Alternative Angles
Two sequences (Ace's battle in the chemistry lab and the gate explosion at Ratcliffe's yard) intended to be presented as a multi-angle feature, allowing the watcher to hop on-the-fly between two different cameras on set and also the final cut. DVD regulations at the time, however, specified that multi-angle features could only be included as part of the main programme on the disc. These six sequences, therefore, were presented on the disc in a separate sub menu although this was rectified for the 2007 release (1'03" 19/12, 0'52", 0'55", 0'47", 0'45" 19/12, 0'47")
Out-takes Compilation (4'07")
A compilation of 12 out-takes from the original studio and location tapes.
The 2007 version added the following credits, taking the length to 4'13"
Thanks to Matthew J Pereira, Richard Molesworth
Compilation (C) 2|entertain 2007

Information Text
By Richard Molesworth.

Photo Gallery (8'36")
The original release contained 67 colour photos, the rerelease 125.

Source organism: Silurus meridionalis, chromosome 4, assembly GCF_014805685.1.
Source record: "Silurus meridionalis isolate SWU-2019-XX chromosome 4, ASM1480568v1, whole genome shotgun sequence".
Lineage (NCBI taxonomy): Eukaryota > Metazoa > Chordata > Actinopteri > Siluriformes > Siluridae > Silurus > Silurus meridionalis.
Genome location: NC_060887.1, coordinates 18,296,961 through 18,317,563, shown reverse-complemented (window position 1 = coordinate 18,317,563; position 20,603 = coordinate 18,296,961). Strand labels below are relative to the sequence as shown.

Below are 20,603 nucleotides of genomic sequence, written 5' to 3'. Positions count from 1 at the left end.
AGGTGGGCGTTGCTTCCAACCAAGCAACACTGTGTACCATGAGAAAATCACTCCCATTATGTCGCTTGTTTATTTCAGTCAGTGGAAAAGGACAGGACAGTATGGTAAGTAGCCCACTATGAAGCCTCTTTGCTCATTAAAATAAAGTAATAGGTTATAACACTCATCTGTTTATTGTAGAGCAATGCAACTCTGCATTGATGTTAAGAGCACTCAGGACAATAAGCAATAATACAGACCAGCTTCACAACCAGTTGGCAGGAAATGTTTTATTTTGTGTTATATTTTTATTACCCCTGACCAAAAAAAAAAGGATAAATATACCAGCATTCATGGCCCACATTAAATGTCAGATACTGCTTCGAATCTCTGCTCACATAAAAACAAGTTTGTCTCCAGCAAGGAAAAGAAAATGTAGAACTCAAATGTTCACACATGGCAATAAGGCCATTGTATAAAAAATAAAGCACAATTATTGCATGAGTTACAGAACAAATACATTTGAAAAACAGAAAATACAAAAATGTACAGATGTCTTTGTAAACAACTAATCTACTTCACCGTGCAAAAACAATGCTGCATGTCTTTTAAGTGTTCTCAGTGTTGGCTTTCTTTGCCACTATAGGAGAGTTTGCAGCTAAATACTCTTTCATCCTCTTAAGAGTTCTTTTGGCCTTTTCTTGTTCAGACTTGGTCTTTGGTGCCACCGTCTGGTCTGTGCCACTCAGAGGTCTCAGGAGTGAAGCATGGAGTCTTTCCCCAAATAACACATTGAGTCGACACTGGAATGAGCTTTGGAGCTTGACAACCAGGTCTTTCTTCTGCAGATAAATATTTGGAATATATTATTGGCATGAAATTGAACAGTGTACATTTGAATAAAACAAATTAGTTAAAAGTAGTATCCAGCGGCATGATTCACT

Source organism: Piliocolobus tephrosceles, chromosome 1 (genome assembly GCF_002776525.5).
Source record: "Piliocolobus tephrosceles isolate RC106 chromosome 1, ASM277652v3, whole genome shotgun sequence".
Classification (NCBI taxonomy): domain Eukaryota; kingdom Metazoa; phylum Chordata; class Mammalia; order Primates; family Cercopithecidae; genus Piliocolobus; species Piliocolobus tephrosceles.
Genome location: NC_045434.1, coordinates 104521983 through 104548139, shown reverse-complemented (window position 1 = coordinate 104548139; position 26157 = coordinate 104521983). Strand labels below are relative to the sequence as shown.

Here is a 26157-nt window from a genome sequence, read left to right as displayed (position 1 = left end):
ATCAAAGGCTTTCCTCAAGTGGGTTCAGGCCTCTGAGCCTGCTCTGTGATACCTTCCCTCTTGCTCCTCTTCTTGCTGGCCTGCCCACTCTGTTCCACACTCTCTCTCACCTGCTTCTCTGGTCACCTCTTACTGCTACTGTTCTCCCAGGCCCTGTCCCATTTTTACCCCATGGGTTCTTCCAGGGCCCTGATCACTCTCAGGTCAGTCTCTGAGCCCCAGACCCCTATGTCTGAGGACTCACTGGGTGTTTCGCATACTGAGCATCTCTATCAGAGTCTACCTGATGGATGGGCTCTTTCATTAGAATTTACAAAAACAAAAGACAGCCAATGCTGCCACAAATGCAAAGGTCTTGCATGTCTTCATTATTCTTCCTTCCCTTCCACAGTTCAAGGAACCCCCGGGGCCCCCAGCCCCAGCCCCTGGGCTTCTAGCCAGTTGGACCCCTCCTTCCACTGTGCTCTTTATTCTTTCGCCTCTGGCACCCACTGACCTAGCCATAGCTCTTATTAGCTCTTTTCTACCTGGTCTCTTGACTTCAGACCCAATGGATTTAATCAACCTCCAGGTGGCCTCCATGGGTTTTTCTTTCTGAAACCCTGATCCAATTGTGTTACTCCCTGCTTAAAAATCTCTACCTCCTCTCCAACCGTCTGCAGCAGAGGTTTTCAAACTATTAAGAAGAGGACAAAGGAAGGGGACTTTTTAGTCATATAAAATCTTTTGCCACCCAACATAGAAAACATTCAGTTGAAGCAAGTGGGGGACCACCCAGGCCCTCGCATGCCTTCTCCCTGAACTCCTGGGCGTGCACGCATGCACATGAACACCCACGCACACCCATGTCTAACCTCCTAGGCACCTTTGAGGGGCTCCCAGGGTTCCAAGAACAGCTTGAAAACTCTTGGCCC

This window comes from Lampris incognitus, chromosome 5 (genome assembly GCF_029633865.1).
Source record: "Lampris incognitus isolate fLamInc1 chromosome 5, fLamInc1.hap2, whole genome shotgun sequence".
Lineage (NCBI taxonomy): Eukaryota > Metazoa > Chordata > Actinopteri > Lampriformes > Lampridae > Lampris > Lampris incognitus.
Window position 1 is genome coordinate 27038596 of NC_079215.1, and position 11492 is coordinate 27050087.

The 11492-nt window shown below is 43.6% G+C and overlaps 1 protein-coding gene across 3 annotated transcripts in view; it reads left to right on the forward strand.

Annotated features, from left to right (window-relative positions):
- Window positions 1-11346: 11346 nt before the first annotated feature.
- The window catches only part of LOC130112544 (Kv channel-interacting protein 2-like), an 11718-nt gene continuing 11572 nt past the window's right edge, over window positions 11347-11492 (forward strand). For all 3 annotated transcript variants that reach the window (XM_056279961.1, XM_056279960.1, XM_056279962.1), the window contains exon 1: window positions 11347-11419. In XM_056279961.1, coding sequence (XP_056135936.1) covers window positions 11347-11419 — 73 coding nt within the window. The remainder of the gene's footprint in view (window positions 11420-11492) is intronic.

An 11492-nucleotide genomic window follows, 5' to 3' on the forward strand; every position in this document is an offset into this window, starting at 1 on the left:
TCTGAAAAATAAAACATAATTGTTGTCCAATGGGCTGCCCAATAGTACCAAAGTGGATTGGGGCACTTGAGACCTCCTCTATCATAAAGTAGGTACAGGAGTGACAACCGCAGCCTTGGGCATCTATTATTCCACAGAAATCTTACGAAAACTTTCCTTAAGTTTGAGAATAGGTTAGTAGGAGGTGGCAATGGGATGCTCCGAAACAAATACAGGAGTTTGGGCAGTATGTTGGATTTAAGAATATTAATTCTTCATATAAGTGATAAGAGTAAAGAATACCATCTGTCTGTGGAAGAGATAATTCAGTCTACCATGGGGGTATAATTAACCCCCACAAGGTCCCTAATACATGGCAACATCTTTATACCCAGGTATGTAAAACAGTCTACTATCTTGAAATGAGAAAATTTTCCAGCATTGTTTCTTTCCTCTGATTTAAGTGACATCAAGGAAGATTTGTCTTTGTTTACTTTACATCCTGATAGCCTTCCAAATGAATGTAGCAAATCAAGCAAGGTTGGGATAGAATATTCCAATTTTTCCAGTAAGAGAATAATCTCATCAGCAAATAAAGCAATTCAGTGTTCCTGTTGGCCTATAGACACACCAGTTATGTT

Thanks to Derek Handley, BBC Photograph Library
(C) 2007 2|entertain
(credits and duration from 2007 release only - the 2001 release featuring a navigation system rather than an autoplaying slideshow)
Back to School (32'40") [2007 edition only]
Sylvester McCoy explains his approach to the Daleks, Paul Lang and Andrew Cartmel put us in a historical context, Sophie Aldred express her enthusiasm, Ben Aaronovitch does too and Andrew Morgan gives us his thoughts on Time and the Rani and Remembrance of the Daleks.
Aaronovitch, Cartmel and Lang on Terry Nation's agent.
Aaronovitch, Moray Laing and Cartmel discuss the reasons the Doctor was made more powerful.
Laing and Cartmel explain why the November 1963 setting.
Aaronovitch on his experience and Cartmel on JN-T.
Morgan, Aldred, Karen Gledhill and Simon Williams on the directing style. Gledhill, Morgan and Aldred on Williams, and Laing on the uncast.
Williams, McCoy on George Sewell and Gledhill on Dursley McLinden. Morgan on Michael Sheard.